Lou said...

Thoroughly enjoyed this post....Nice connection; mafia & govt. Dad

rtaylortitle said...

I know many people today, quite a few of them senior citizens, who will actually ask questions when they open a bank account or retail account...I do as well.
Such simple questions as "What fees will you charge?" can be asked whether you read the contract or not. I think it would naive for a bank not to charge a minimum activity fee. If I didn't like it, either before or after I opened the account, I could opt for another bank (many banks don't charge such a fee).
As a "wise" 63 year old Objectivist & libertarian, I see no breach of either with fact, quite the opposite.

The Lost Goat said...

I can't agree that the banking model is a construction of the state. The mere existence of black-market loan sharks proves that some banking services would survive whether or not government existed to regulate them.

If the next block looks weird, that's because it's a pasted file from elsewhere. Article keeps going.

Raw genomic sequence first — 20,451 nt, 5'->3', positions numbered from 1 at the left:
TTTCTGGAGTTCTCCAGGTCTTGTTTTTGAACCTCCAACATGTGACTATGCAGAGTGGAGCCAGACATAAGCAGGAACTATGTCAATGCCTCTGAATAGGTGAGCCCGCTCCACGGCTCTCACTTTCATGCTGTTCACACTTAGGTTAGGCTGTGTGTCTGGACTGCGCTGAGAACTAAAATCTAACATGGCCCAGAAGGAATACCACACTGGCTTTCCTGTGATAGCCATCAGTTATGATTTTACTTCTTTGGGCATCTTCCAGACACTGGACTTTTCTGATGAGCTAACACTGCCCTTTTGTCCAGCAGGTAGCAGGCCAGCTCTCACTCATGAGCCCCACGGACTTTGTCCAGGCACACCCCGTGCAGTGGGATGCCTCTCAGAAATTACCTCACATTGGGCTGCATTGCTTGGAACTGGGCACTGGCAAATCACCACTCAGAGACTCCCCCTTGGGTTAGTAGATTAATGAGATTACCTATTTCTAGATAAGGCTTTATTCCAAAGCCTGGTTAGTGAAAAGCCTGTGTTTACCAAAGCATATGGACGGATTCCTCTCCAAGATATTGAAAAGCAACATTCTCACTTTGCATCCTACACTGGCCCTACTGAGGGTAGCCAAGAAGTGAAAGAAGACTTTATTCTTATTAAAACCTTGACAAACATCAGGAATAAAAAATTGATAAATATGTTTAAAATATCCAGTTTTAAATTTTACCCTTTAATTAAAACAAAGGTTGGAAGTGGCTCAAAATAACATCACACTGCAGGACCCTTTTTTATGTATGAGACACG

One of the services that a just society provides for its members, both actual and legal, is the enforcement of contracts. To the extent that the legal personages represented by banks take advantage of that, you are correct that they have contracted out the knee-breaking services of the government for themselves.

I don't think the question is whether we can legislate what kind of contracts are enforceable by our society - clearly it is the duty of our society to determine that, and of our government to enforce it. The question is rather what sorts of contracts is it a good idea to refuse to enforce because of the way they are written.